First of all, Federal employees do not get “cost-of-living” adjustments to their pay. Rather, the Federal Salary Council (“FSC“), an advisory body of the Executive Branch of the United States Government, established under the provisions of the Section 5304(e)(1) of Title 5 of the United States Code, provides recommendations on the locality pay program created by the Federal Employees Pay Comparability Act of 1990.
The locality pay program provides for localized pay differentials (also known as comparability payments) for Federal employees paid under the General Schedule (GS) who work in the 48 CONtinental United States (CONUS).
The President of the United States appoints the members of the FSC, which include three experts in labor relations and pay policy and six representatives of Federal labor unions and other employee organizations representing large numbers of GS employees.
Currently, AFGE National President J. David Cox and Public Policy Director Jacqueline Simon serve on the FSC, having been appointed by President Barack Obama on November 9, 2010.
The FSC submits recommendations on the locality pay program to the President’s Pay Agent. The FSC’s recommendations cover the establishment or modification of pay localities, the coverage of salary surveys (conducted by the U.S. Department of Labor, Bureau of Labor Statistics) used to set locality pay, the process for making pay comparisons, and the level of comparability payments that should be made.
The FSC’s recommendations are advisory only and are not binding on the President.
However, it is the President’s Pay Agent makes the final determination as to the establishment or disestablishment of locality pay areas and also makes the final recommendation to the President regarding the amount of the annual Federal pay increase (if any).
History of the FY 2013 Pay Raise
On January 6, 2012, President Obama proposed a 0.5 percent pay raise for Federal employees, that would be reflected in its FY 2013 budget proposal to Congress. Here is what a O.5% pay raise looks like for various example salaries, versus the previous pay raise which Federal employees received amounting to 2.01% for FY 2010 (our last pay raise of record).
|Salary||Proposed FY 2013 Pay Raise – 0.5 % Total Increase||Pay Raise FY 2010 – 2.01% Total Increase|
On Tuesday August 21, 2012, President Obama said he would use his authority to give federal employees an across-the-board 0.5 percent pay raise in 2013, but the across-the-board salary increase was contingent upon Congress accomplishing what it is apparently incapable of these days: agreeing on a long-term spending plan to fund the government.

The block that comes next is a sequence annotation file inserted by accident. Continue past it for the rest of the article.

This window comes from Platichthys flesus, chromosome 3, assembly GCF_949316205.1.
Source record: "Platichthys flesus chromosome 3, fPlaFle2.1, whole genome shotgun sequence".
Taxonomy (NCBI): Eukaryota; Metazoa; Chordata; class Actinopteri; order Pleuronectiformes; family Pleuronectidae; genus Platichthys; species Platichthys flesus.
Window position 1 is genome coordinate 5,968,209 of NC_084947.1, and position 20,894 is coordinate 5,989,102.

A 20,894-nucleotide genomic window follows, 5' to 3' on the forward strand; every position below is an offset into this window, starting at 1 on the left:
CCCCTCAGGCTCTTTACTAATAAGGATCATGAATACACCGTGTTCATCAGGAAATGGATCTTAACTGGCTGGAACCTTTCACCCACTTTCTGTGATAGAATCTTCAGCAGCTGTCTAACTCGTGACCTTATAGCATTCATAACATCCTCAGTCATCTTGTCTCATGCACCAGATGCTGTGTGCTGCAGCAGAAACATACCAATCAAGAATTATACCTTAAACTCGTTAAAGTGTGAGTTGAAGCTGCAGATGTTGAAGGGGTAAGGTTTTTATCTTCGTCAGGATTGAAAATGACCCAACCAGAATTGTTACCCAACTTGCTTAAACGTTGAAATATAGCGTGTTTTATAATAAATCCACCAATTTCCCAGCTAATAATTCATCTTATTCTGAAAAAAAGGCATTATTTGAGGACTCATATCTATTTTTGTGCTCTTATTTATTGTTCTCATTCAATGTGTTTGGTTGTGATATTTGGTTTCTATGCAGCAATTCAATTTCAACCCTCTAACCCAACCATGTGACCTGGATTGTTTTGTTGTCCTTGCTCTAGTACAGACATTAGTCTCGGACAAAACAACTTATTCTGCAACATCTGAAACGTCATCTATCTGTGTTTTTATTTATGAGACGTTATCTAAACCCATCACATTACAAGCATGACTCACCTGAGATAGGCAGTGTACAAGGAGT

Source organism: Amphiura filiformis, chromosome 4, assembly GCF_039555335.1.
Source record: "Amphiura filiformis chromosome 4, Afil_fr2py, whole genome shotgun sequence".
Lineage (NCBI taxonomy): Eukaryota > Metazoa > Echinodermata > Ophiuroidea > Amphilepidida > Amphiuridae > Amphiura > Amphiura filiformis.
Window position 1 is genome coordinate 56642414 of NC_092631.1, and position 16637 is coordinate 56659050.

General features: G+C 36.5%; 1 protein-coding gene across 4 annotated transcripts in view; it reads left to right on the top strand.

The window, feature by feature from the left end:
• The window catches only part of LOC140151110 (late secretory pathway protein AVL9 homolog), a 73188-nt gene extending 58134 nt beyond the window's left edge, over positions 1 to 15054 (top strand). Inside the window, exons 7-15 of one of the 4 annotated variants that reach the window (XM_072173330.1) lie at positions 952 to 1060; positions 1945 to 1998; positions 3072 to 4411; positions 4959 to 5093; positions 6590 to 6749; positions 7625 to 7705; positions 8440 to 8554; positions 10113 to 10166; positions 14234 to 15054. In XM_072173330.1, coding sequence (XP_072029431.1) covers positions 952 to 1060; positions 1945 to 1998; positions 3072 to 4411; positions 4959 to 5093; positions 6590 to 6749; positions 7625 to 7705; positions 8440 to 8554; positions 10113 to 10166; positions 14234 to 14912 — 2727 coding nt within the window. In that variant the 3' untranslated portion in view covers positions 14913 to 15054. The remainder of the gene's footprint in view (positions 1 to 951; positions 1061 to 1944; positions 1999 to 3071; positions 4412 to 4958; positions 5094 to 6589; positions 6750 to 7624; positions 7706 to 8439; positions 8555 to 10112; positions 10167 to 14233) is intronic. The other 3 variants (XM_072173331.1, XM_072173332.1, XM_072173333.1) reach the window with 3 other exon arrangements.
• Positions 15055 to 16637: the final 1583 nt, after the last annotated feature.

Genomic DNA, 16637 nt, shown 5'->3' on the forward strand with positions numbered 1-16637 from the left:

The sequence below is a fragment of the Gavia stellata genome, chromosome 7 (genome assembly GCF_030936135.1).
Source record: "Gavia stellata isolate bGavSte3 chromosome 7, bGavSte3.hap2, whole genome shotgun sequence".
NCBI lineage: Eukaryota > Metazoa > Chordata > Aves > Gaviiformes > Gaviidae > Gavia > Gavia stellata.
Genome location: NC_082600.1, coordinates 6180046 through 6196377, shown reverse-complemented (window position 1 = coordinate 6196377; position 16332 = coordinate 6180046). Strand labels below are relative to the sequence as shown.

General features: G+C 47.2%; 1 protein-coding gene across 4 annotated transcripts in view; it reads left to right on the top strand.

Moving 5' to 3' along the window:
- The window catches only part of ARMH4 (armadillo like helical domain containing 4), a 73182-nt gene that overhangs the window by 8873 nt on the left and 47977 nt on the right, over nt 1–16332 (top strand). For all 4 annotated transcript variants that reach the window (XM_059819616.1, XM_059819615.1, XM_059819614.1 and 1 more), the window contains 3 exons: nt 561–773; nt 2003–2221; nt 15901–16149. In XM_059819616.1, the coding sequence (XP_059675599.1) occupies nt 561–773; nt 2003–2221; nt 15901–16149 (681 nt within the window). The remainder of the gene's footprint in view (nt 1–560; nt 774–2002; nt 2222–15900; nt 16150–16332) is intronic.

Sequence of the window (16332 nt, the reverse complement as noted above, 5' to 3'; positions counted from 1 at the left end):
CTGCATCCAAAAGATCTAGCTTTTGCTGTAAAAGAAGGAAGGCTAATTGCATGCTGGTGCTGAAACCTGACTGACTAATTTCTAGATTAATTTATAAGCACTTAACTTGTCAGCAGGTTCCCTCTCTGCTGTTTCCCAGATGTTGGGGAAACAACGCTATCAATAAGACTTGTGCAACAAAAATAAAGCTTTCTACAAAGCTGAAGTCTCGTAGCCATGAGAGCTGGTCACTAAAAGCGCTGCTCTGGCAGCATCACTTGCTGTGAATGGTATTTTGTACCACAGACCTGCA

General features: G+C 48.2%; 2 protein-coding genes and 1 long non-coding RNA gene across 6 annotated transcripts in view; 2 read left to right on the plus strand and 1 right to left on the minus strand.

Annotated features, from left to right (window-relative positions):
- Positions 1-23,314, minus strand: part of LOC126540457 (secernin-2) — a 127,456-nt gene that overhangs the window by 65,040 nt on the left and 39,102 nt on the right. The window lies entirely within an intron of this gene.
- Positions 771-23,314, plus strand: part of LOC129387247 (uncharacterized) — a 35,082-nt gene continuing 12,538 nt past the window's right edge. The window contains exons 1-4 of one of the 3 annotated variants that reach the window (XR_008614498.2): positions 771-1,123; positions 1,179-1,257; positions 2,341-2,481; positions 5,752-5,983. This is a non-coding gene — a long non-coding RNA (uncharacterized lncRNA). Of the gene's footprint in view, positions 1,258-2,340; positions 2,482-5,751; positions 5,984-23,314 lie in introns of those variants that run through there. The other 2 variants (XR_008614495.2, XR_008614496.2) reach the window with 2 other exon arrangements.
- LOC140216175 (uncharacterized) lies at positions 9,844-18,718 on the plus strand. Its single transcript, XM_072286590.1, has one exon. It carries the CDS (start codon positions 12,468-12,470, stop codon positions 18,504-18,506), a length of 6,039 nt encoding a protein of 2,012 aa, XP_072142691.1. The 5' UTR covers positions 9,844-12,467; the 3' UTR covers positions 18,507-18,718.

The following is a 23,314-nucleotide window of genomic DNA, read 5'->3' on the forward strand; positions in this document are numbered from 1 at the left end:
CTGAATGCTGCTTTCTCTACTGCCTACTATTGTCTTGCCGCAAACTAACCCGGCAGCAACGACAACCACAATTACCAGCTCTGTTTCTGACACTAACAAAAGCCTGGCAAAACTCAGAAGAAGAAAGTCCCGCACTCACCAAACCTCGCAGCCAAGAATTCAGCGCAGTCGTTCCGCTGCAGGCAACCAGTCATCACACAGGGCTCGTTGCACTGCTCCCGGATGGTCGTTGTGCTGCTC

On September 10, 2012, U.S. House of Representatives Joint Resolution 117 was introduced by Congressional Representative Hal Rogers of Kentucky.
On Friday, September 28, 2012, President Barack Obama signed a continuing appropriations resolution (H.J.Res. 117) that provided funding for the federal government and extended the federal pay freeze through Wednesday, March 27, 2013. The Continuing Resolution or CR was a de facto extension of the current two-year freeze.
Therefore, no pay raise this year thus far. If the Federal government does not pass a budget for the entire fiscal year, then Federal employees can expect to get a pay raise of “nada.”
The Bad News
Reducing certain pay and benefits for the federal workforce could cut the deficit by $38 billion in 2020, according to a new analysis of the country’s fiscal crisis from the Congressional Budget Office. Lawmakers have a range of options for cutting spending and increasing revenues to rein in the government’s current trillion-dollar deficit, CBO said.
And those choices could include increasing health care costs for military retirees, decreasing the government’s contribution to the Federal Employees Health Benefits Program, capping increases in military basic pay and reducing the annual across-the-board pay raise for feds.
The specific possibilities related to federal pay and benefits and their estimated potential deficit reduction in 2020 outlined in CBO’s analysis are:
Adopt a voucher plan and slow the growth of federal contributions for FEHBP ($5 billion)
Reduce the across-the-board adjustment for nondefense federal civilian employees’ pay ($6 billion)